Dawn Bates, Thom Hess, and Vi Hilbert, Lushootseed Dictionary (Seattle: University of Washington Press, 1994).
Crisca Bierwert, Brushed by Cedar, Living by the River: Coast Salish Figures of Power (Tucson: University of Arizona Press, 1999).
Crisca Bierwert, Lushootseed Texts: An Introduction to Puget Salish Narrative Aesthetics (Lincoln: University of Nebraska Press, 1996).
Cecilia Svinth Carpenter, Where the Waters Begin: The Traditional Nisqually Indian History of Mount Rainier (Seattle: Northwest Interpretive Association, 1994).
George Pierre Castile, editor, The Indians of Puget Sound: The Notebooks of Myron Eels (Seattle: University of Washington Press, 1985).
J. A. Eckrom, Remembered Drums: A History of the Puget Sound Indian War (Walla Walla, WA: Pioneer Press Books, 1989).
Erna Gunther, Ethnobotany of Western Washington: The Knowledge and Use of Indigenous Plants by Native Americans (Seattle: University of Washington Press, 1981).
Hermann Haeberlin and Erna Gunther, The Indians of Puget Sound (Seattle: University of Washington Press, 1985).
Alexandra Harmon, Indians in the Making: Ethnic Relations and Indian Identities around Puget Sound (Berkeley: University of California Press, 1998).
Vi Hilbert, Coyote and Rock and Other Lushootseed Stories (audio cassette) (New York: HarperCollins, 1992).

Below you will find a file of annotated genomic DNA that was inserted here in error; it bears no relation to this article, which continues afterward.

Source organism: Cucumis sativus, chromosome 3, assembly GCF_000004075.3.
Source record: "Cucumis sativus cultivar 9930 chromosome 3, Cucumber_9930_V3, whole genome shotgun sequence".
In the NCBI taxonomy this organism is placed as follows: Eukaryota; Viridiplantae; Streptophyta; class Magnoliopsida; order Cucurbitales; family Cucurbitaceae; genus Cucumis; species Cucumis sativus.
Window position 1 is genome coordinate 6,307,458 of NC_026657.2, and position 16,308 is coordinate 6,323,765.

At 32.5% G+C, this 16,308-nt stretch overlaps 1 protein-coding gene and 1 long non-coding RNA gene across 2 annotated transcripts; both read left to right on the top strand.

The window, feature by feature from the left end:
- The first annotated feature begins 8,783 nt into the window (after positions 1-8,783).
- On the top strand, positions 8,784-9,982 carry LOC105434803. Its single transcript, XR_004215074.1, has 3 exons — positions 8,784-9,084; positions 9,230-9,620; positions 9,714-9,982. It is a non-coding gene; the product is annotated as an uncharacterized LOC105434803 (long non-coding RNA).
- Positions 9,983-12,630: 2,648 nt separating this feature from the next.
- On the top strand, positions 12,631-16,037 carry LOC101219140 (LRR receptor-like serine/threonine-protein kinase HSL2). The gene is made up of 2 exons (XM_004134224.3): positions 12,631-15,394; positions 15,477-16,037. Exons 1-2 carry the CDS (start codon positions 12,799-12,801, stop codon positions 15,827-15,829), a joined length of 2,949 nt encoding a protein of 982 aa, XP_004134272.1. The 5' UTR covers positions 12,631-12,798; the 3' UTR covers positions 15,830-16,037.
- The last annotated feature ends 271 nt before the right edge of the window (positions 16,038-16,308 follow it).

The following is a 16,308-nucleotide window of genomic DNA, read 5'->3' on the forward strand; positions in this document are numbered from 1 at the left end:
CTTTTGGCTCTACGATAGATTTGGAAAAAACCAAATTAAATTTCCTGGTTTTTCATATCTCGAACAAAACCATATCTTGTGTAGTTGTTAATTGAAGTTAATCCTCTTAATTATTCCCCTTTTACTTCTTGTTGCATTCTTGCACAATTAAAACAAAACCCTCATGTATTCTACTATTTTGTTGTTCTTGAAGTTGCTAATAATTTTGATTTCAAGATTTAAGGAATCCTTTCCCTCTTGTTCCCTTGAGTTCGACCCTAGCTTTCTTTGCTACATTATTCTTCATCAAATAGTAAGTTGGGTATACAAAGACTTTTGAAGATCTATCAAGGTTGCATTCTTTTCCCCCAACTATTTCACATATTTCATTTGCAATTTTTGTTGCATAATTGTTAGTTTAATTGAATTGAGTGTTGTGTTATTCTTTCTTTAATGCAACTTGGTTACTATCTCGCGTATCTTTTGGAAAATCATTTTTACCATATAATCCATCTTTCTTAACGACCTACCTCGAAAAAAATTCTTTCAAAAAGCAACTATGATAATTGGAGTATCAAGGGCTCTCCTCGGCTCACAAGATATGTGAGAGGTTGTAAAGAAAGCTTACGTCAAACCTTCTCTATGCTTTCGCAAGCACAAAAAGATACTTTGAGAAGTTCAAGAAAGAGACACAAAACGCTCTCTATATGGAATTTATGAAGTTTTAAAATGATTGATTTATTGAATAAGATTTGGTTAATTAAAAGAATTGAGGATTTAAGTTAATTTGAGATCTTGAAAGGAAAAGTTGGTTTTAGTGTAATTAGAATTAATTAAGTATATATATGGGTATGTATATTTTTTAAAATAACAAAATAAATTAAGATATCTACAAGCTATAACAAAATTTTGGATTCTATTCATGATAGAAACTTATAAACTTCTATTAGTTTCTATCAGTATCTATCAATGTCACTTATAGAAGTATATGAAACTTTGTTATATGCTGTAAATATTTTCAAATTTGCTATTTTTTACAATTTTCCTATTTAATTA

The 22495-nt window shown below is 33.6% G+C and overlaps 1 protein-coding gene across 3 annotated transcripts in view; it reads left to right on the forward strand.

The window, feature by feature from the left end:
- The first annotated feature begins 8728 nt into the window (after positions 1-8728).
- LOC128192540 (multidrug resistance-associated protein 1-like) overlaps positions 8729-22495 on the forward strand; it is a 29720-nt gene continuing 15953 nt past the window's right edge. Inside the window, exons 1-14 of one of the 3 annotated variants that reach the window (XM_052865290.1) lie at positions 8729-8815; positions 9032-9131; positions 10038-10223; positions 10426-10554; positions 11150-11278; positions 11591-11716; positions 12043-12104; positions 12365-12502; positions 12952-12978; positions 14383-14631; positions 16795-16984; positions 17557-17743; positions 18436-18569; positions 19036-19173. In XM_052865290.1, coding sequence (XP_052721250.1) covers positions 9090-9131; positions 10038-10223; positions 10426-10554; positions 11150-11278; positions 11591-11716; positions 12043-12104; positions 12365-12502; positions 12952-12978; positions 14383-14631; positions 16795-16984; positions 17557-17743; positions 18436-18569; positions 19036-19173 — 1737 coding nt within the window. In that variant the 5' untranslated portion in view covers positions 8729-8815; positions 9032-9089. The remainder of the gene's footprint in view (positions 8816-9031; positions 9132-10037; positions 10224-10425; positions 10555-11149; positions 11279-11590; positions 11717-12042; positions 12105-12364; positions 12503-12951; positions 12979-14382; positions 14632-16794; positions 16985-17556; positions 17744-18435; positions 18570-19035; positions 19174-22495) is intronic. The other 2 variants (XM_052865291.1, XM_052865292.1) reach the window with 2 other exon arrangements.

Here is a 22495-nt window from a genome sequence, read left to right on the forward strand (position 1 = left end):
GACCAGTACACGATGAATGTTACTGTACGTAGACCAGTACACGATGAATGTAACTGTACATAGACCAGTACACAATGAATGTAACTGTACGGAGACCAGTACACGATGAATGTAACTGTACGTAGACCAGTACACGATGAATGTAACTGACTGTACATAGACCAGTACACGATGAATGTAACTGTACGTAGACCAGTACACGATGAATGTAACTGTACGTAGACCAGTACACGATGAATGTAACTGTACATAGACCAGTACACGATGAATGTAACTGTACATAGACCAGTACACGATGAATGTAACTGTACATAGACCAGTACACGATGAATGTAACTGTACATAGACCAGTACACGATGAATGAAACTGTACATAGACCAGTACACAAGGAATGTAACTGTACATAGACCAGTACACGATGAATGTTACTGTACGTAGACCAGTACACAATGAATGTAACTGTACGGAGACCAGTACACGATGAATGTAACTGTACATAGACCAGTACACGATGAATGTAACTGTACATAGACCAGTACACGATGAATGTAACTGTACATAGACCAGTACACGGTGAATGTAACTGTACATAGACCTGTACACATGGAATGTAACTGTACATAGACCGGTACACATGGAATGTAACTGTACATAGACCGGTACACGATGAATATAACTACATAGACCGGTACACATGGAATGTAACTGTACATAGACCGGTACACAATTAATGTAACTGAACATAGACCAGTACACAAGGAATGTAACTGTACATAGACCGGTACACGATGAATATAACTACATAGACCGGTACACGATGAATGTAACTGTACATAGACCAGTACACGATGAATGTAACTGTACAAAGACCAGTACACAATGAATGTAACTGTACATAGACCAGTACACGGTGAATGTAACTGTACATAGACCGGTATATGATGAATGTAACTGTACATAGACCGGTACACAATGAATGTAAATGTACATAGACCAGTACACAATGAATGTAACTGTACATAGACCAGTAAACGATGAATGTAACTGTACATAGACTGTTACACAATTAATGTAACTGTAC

Vi Hilbert, editor, Haboo: Native American Stories from Puget Sound (Seattle: University of Washington Press, 1985).
Vi Hilbert and Crisca Bierwert, The Ways of the Lushootseed People: Ceremonies and Traditions of Northern Puget Sound Indians (Seattle: United Indians of All Tribes Foundation, 1980).
Katie Jennings, director, Huchoosedah: Traditions of the Heart (video recording) (Seattle: KCTS-9 and BBC Wales, 1995).
Jay Miller, Lushootseed Culture and the Shamanic Odyssey: An Anchored Radiance (Lincoln: University of Nebraska Press, 1999).
Jay Miller, Shamanic Odyssey: The Lushootseed Salish Journey to the Land of the Dead (Menlo Park, CA: Ballena Press, 1988).
Susie Sampson Peter, Huchoosedah Gweqwultsah: The Wisdom of a Skagit Elder (Seattle: Lushootseed Press, 1995).
Gram Ruth Sehome Shelton, Huchoosedah Siastenu: The Wisdom of a Tulalip Edler (Seattle: Lushootseed Press, 1995).
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- What does the name "Lushootseed" mean? What other names have been used for the Native American peoples living around Puget Sound?
- What is Huchoosedah?
- Name three important Lushootseed ceremonies. What time of year do the ceremonies most often take place? Why?
- What role did spirit powers play in Lushootseed life?